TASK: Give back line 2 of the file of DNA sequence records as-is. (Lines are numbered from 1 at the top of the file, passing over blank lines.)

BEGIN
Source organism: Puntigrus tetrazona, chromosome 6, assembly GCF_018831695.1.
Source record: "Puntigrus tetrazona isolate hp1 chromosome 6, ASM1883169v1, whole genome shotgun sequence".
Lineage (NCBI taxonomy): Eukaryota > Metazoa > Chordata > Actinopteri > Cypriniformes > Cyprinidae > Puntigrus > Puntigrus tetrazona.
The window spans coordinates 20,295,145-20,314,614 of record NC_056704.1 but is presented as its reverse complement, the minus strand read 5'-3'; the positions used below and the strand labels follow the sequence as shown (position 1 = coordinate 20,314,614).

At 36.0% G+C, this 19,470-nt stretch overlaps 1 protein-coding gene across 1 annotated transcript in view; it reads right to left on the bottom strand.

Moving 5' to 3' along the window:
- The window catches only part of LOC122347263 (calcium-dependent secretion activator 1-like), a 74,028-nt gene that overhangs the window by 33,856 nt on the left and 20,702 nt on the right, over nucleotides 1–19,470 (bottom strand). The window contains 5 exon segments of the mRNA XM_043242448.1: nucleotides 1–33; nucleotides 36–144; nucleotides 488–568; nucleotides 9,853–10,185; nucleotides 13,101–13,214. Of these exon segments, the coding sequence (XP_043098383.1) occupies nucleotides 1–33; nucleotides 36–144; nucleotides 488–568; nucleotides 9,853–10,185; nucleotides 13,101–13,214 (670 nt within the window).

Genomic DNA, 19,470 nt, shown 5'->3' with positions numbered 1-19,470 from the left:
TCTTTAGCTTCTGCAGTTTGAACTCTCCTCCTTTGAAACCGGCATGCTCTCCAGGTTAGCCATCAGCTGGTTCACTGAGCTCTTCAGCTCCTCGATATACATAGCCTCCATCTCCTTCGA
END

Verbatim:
Source record: "Puntigrus tetrazona isolate hp1 chromosome 6, ASM1883169v1, whole genome shotgun sequence".